22 July 2016

HEALTH - Rodney Habib is on Cancer Fighting Mission

Rodney Habib begins his 2016 TEDx talk by saying “Dogs are awesome.”

In his “#DOGS” shirt, with images of dogs on the screen behind him, he is clearly sincere when he says it.

Habib calls himself “a pet nutrition blogger on a mission: to better the way people feed their pets” but it’s clear that he’s doing more than just that.

He has a blog, a twitter stream, an active FaceBook page, a thriving brick-and-mortar pet food store, writes for Dogs Naturally magazine, and now his 2016 TEDx talk is making waves on the internet. 

In November 2014, Habib told Petlynx “my passion still lies in getting the message out to the world. My goal is to personally inspire every pet owner on the planet. I want to change the world, and I will.”

As evidenced in his talk, the change he wants to make is to help pet owners use diet to increase their dogs’ lifespan and reduce the incidence of cancer.  His TEDx talk, and much of his current activism, focuses on improving the diets of pets for this specific purpose, and is the result of years of research following his own dog’s cancer diagnosis.

He states that 1 in 2 dogs will get cancer, and that the Broad Institute has found that while 10% of cancers are caused by genetics, 90% are lifestyle or environmental.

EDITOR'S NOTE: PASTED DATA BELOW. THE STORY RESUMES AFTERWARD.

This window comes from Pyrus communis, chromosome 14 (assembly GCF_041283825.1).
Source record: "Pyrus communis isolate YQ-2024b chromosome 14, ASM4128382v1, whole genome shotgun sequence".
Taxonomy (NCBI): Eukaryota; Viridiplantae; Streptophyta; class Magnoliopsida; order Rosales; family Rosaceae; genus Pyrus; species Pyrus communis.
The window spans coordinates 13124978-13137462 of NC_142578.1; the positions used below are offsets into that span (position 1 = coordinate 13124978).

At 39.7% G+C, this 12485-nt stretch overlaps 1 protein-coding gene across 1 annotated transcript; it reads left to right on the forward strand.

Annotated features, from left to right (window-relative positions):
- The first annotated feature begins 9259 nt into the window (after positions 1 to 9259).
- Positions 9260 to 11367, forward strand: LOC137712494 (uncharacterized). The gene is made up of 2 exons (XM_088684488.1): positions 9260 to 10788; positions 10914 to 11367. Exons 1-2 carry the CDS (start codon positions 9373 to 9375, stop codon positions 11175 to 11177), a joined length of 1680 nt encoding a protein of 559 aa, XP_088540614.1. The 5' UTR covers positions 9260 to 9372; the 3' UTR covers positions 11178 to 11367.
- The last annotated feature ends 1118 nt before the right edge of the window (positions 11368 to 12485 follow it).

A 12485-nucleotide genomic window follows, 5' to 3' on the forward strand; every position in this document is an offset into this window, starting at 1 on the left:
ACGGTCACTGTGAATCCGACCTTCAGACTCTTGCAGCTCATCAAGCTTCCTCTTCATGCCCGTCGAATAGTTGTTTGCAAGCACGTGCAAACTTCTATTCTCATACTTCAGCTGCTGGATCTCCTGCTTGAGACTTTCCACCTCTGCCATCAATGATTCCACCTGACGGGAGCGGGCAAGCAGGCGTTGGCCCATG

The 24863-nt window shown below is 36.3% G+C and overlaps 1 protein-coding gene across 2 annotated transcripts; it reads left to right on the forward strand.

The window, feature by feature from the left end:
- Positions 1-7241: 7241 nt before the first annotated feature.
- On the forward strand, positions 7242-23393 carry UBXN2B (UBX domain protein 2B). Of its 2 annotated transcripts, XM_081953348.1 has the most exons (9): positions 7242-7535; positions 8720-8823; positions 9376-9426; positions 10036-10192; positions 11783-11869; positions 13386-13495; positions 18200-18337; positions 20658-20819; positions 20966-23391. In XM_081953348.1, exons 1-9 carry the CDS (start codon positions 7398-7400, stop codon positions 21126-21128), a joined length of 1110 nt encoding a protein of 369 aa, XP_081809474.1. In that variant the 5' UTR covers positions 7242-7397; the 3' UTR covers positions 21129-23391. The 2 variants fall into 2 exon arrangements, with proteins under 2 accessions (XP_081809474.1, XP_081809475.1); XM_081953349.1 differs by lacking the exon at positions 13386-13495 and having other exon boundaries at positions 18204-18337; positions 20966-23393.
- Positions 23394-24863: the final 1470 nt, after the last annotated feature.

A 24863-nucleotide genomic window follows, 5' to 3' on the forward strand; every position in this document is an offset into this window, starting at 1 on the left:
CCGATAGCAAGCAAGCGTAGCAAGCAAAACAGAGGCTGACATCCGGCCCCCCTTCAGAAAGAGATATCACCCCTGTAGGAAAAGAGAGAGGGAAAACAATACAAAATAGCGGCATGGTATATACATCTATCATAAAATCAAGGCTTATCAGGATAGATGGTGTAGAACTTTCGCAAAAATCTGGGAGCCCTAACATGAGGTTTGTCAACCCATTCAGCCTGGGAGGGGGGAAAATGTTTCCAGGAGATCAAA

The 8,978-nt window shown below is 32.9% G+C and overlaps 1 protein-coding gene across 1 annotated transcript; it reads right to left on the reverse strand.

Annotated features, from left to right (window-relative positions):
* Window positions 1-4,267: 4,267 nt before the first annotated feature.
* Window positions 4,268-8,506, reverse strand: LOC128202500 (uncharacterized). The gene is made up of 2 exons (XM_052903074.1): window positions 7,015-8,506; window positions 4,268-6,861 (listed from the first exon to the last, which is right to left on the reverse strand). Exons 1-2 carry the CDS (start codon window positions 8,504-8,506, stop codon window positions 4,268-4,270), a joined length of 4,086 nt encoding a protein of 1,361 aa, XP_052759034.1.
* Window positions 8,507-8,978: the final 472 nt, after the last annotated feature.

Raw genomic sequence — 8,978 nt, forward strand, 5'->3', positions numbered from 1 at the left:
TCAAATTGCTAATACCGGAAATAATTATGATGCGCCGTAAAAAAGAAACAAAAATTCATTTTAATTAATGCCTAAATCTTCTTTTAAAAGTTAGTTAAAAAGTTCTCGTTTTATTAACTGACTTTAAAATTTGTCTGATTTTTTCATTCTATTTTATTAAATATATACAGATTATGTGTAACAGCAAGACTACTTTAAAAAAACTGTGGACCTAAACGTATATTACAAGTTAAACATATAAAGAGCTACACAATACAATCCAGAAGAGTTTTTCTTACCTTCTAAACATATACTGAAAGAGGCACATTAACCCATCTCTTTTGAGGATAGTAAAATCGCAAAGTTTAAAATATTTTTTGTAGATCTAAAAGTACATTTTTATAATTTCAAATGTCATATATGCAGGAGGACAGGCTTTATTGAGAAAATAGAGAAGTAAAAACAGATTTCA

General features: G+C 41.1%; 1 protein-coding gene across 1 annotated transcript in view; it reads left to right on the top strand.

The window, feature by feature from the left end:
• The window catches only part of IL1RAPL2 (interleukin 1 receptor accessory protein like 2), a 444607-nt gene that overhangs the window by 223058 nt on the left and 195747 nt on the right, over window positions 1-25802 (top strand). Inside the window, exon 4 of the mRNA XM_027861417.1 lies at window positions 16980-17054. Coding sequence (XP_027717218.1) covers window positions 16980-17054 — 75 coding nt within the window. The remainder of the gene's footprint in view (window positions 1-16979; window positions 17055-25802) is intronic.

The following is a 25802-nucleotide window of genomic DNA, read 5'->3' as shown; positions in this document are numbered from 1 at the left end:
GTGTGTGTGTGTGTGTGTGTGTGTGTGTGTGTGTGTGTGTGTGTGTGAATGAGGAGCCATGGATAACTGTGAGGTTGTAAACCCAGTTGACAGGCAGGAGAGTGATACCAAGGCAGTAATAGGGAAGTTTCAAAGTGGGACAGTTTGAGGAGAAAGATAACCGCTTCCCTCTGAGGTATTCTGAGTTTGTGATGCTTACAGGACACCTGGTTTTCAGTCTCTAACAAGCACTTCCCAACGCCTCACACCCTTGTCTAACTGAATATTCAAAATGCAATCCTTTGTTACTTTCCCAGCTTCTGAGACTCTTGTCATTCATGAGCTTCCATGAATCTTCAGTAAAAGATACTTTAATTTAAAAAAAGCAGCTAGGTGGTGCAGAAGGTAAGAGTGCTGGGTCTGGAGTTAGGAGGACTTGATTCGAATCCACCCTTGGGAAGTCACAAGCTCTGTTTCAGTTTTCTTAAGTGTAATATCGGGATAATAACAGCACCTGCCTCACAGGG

The claim that cancer is so significantly impacted by environment and lifestyle (including diet) is a controversial claim, and contradicts the widely accepted “bad luck hypothesis” of cancer development, but this claim is supported by research.

Habib has a proposal for pet owners, informed by this research and the belief that cancer incidence in dogs can be significantly reduced.

He suggests feeding dogs a diet of unprocessed fresh foods.

Sounds simple, right?

And in many ways, it is.

Habib spoke with both Brian McLaren and Jake Perry, two men who have a track record when it comes to keeping animals alive. McLaren’s dog Maggie died in April of this year at 30 years old, and Perry has held the Guinness World Record for oldest cat alive twice, with two separate cats.

Both men told Habib that they believe their pets’ longevity was due to the fresh unprocessed food they were fed.

This is another claim that may seem controversial but is supported by current and ongoing research. The field of nutrigenomics, which Habib references, is an emerging area of study into how diet and nutrition impacts genes.

Purdue University studied the effect of adding vegetables to a dog’s diet and found a significant reduction in bladder cancer risk, particularly with the addition of green leafy and yellow-orange vegetables.

Habib’s passion and his drive to increase the health and lifespan of companion dogs has pulled him into the spotlight many times over the last few years, and it doesn’t look like he’ll be slowing down anytime soon.

By Tiffany Sostar
Tiffany is a writer, editor, academic, and animal lover who came late to her appreciation of pets. At 18, a rescue pup named Tasha saved her from a depression and she hasn't looked back. She has worked as the canine behaviour program coordinator for the Calgary Humane Society, and was a dog trainer specializing in working with fearful and reactive dogs for many years. She doesn't have any pets right now, but makes up for it by giving her petsitting clients (and any dogs she comes across on her frequent coffee shop adventures) extra snuggles.

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